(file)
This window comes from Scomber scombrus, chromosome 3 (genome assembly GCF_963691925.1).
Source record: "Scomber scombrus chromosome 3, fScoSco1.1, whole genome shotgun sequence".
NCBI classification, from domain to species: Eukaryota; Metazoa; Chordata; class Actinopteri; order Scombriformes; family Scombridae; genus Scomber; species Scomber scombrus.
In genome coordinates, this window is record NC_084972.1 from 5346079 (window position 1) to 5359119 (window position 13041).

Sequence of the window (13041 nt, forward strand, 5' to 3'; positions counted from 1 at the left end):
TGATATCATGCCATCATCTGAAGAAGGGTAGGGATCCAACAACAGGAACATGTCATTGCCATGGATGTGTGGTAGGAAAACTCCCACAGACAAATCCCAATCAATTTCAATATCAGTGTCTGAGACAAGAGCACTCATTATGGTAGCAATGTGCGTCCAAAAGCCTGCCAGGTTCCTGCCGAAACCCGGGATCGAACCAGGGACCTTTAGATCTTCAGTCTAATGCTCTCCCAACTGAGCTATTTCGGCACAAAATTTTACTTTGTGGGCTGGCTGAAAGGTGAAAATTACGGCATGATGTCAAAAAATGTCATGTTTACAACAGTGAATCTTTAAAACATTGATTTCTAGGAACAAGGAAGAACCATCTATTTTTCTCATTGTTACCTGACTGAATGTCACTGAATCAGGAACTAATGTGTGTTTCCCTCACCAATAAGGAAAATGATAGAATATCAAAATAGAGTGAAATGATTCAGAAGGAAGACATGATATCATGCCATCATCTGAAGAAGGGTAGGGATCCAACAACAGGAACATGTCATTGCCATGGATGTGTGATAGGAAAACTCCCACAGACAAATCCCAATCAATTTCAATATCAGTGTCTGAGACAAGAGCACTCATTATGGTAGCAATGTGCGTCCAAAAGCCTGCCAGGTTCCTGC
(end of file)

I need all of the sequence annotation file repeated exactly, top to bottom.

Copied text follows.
This window comes from Scomber scombrus, chromosome 3 (genome assembly GCF_963691925.1).
Source record: "Scomber scombrus chromosome 3, fScoSco1.1, whole genome shotgun sequence".
NCBI classification, from domain to species: Eukaryota; Metazoa; Chordata; class Actinopteri; order Scombriformes; family Scombridae; genus Scomber; species Scomber scombrus.
In genome coordinates, this window is record NC_084972.1 from 5346079 (window position 1) to 5359119 (window position 13041).

Sequence of the window (13041 nt, forward strand, 5' to 3'; positions counted from 1 at the left end):
TGATATCATGCCATCATCTGAAGAAGGGTAGGGATCCAACAACAGGAACATGTCATTGCCATGGATGTGTGGTAGGAAAACTCCCACAGACAAATCCCAATCAATTTCAATATCAGTGTCTGAGACAAGAGCACTCATTATGGTAGCAATGTGCGTCCAAAAGCCTGCCAGGTTCCTGCCGAAACCCGGGATCGAACCAGGGACCTTTAGATCTTCAGTCTAATGCTCTCCCAACTGAGCTATTTCGGCACAAAATTTTACTTTGTGGGCTGGCTGAAAGGTGAAAATTACGGCATGATGTCAAAAAATGTCATGTTTACAACAGTGAATCTTTAAAACATTGATTTCTAGGAACAAGGAAGAACCATCTATTTTTCTCATTGTTACCTGACTGAATGTCACTGAATCAGGAACTAATGTGTGTTTCCCTCACCAATAAGGAAAATGATAGAATATCAAAATAGAGTGAAATGATTCAGAAGGAAGACATGATATCATGCCATCATCTGAAGAAGGGTAGGGATCCAACAACAGGAACATGTCATTGCCATGGATGTGTGATAGGAAAACTCCCACAGACAAATCCCAATCAATTTCAATATCAGTGTCTGAGACAAGAGCACTCATTATGGTAGCAATGTGCGTCCAAAAGCCTGCCAGGTTCCTGC